In our previous installment, we had noted that in California, a special election was held that seemed to reaffirm our belief in the “Obama plunge” (i.e., the drop-off in Democrats’ fortunes relative to the 2008 Presidential election) that has continued to show up in most elections since the fall of 2009.
Recently, Wisconsin held its recall elections for six Republican Senators (the two Democratic state senators recalled will face the voters next Tuesday), and the results showed Democratic gains, but not of the magnitude (i.e., overturning the GOP’s former 19-14 lead in the Senate) to suggest that Wisconsin is about to return to its Democratic performance of 2008. In fact, special circumstances contributed to the defeat of those two Republican Senators, which we will discuss shortly.
According to this analysis at Realclearpolitics, one of the defeated incumbents, Dan Kapanke, received 45% of the vote in a district that gave John McCain 38% of its votes. While this 7 point “Obama plunge” didn’t enable Kapanke to win, it’s worth noting that a similar drop of 7% in Obama’s performance in the 2012 elections would cost him the state – no Republican has carried the state in a Presidential election since the 1984 Reagan landslide. The other Republican “defeat” was in a 47% McCain district, where the GOP incumbent received 49% of the vote. What happened? During the campaign, it was revealed that the incumbent actually lived outside of the district with his mistress. So given that unfavorable publicity (as well as the fact that his estranged wife, and the maid, signed the recall petition), it’s surprising that he ran as strongly as he did.
Really, about the only takeaway there is to the recall elections was that Democrats closed ranks in a staunchly Democratic district. If you look at the bigger picture, Democrats still are not in power in either house of the state legislature in this swing state. And given the results (earlier this year, the Republican Chief Justice was re-elected after the union led protests that rocked the state capitol), a state that gave President Obama a 56-42% victory in 2008 is very much in play, as will be most of the rest of the industrial Midwest.
This is also election year in Kentucky and Mississippi. In Mississippi, primaries were held last week, and the Republicans, as expected, nominated Phil Bryant for Governor, while the Democratic nominee won’t be known until the August 23 runoff. At this point, Bryant is the heavy favorite; the question is whether the Republicans can take control of the House for the first time since Reconstruction while maintaining their control of the Senate. Curiously, the legislative elections held this year will be conducted under the old lines, as neither house (the House is controlled by Democrats, while the Senate is Republican controlled) could produce a plan acceptable to the other legislative body.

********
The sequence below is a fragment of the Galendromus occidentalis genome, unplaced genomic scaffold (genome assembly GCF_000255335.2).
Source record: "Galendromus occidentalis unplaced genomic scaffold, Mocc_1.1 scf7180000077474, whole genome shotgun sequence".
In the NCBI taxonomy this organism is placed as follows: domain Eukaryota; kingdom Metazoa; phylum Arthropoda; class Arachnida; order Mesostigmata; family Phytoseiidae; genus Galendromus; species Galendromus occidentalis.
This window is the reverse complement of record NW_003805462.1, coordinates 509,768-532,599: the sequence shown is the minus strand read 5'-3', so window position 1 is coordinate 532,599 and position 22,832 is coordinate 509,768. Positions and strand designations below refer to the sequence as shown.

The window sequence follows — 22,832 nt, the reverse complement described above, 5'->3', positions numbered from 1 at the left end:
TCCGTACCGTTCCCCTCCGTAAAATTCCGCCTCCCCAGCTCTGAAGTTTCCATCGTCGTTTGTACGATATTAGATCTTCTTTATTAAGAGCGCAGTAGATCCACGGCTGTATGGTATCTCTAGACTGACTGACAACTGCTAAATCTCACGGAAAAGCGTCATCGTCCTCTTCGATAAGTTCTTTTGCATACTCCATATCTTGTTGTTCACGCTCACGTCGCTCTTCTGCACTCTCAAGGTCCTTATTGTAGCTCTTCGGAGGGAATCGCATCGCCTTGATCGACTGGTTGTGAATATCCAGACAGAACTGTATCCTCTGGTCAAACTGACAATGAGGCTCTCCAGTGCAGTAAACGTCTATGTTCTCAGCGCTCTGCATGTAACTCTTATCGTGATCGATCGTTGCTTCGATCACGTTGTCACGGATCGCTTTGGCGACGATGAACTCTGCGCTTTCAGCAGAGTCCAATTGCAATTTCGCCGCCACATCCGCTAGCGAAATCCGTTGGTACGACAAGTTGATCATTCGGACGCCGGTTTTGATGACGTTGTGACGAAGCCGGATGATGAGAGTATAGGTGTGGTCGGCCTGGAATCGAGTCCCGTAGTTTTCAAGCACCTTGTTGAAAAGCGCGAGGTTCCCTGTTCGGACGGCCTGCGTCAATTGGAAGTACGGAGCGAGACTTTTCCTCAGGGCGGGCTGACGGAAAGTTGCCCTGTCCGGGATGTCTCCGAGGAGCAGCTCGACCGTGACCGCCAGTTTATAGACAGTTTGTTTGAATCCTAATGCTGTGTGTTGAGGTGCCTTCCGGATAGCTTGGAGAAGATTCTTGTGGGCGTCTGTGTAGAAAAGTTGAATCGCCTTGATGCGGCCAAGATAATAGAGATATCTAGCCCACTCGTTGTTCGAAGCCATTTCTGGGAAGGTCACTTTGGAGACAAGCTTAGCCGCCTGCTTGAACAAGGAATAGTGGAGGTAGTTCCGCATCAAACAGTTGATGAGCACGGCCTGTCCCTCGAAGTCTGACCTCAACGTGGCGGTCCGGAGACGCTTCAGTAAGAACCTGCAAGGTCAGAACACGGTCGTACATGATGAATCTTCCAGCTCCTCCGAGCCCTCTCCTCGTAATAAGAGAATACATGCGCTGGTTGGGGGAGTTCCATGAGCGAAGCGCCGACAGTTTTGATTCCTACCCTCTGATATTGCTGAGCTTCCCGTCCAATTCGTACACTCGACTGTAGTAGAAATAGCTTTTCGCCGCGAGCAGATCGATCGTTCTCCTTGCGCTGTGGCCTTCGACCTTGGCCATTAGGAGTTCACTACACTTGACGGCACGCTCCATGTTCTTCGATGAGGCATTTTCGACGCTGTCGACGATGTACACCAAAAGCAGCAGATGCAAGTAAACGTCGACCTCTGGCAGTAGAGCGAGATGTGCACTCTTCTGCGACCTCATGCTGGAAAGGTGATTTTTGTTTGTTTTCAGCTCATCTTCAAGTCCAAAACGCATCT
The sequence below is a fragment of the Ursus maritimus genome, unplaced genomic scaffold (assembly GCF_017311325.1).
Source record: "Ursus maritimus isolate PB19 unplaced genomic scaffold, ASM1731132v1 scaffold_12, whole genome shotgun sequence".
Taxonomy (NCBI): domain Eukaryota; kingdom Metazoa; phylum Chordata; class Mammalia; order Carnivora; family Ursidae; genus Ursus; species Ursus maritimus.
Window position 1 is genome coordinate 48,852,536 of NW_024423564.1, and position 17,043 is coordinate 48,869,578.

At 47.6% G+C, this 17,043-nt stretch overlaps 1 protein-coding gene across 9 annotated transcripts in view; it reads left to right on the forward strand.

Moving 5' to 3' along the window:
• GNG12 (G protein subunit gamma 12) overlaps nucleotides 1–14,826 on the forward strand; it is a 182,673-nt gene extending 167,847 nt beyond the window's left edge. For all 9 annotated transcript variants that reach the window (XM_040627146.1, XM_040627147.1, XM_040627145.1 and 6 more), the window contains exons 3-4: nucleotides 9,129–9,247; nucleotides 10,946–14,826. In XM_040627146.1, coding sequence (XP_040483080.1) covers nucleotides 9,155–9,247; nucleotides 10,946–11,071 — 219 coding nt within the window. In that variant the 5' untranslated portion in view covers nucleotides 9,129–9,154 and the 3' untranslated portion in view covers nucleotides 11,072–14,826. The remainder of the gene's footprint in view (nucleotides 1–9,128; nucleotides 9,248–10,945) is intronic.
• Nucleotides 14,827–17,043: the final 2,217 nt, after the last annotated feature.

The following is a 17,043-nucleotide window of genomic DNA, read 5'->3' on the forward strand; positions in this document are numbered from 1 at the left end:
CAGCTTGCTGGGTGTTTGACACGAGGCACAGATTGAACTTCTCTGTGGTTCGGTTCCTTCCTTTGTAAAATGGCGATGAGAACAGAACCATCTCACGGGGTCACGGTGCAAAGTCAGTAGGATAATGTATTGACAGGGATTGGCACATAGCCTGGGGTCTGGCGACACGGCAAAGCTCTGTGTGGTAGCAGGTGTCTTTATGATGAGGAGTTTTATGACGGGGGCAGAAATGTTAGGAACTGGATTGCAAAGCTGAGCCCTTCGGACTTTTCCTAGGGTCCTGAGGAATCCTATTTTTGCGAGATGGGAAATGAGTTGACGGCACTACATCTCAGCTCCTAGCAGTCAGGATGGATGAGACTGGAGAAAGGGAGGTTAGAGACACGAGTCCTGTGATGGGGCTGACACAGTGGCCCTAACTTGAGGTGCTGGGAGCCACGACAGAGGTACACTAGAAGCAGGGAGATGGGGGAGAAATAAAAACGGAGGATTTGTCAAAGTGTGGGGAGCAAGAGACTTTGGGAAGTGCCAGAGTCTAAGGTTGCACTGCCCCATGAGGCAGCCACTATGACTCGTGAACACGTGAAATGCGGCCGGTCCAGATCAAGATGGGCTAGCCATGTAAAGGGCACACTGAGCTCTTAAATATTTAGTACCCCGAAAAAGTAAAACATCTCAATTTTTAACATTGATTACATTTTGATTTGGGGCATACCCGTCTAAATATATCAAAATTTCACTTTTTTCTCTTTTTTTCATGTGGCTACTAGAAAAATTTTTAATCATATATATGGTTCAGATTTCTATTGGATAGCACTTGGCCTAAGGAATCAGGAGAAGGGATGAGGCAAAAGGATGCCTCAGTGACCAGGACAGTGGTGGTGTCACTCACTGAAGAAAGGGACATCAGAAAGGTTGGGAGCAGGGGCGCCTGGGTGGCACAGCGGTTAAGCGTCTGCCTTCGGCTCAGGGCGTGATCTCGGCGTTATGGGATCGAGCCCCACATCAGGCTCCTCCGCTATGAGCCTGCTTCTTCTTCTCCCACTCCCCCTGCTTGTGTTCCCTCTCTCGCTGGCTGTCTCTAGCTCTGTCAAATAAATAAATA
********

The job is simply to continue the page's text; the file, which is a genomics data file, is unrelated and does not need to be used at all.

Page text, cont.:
In Kentucky, Democratic incumbent Steve Beshear has managed not to get associated with the (in Kentucky, anyway) unpopularity of the Obama administration: he leads the Republican nominee, Senate President David Williams, 52-28% in a recent poll (an Independent candidate is pulling 9%). It certainly doesn’t hurt that Republicans have mixed emotions about Williams – he only gets the support of 56% of Republicans, and his statewide favorability ratings are 21-36% favorable/unfavorable.
Election season really starts to pick up after the Democratic recall elections in Wisconsin next Tuesday (which offer Republicans a chance to regain the two seats they lost), as elections/events in September promise to be exciting for those who follow politics.
From September 6-8, Louisiana candidates have a chance to qualify for elections for statewide office, all 144 legislative seats, the state education board (also known as BESE), and a myriad of local/parish wide elections. The GOP holds 22 out of 39 Senate seats, and a 55-46 lead in the House (there are also four Independents), and they are aggressively working on adding to their narrow majorities.
(For historical reference, in the 2007 legislative elections, Republicans contested 23 out of 39 Senate seats, and 67 of 105 House seats. They won 50 House seats and 16 Senate seats, which equates to a success ratio of 75% in the House and 70% in the Senate. You also had 8 Senate races (5 Democrats and 3 Republicans) where the candidate ran unopposed, while in the House, 25 (14 Republicans, 10 Democrats, and an Independent) ran unopposed)
On September 13, New York and Nevada are holding special elections that give either party a chance at bragging rights. In New York, in a heavily Jewish Democratic seat that once elected Chuck Schumer, the Democratic nominee is struggling to catch on (he leads 48-42%). The fact that this election is even competitive could be a good “Exhibit A” of the sagging fortunes of the Obama administration with one of the Democratic Party’s most loyal constituencies – Jewish voters. As well as the fact that former Democratic mayor Ed Koch has endorsed the Republican. In fact, the last time Jewish voters deserted the Democratic nominee en masse was in 1980, and this exodus arguably cost President Carter the electoral votes of New York and Massachusetts. Could something similar be in the works for President Obama?
In Nevada, the Republicans are defending an open seat in a more Republican area. While the Republican candidate is favored, Nevada was one state that lurched towards the Democrats in 2008, and in 2010, the Republican tide was not as pronounced here as it was elsewhere. So this will be a good test case of whether Democrats have maintained the gains they made in the West in recent elections.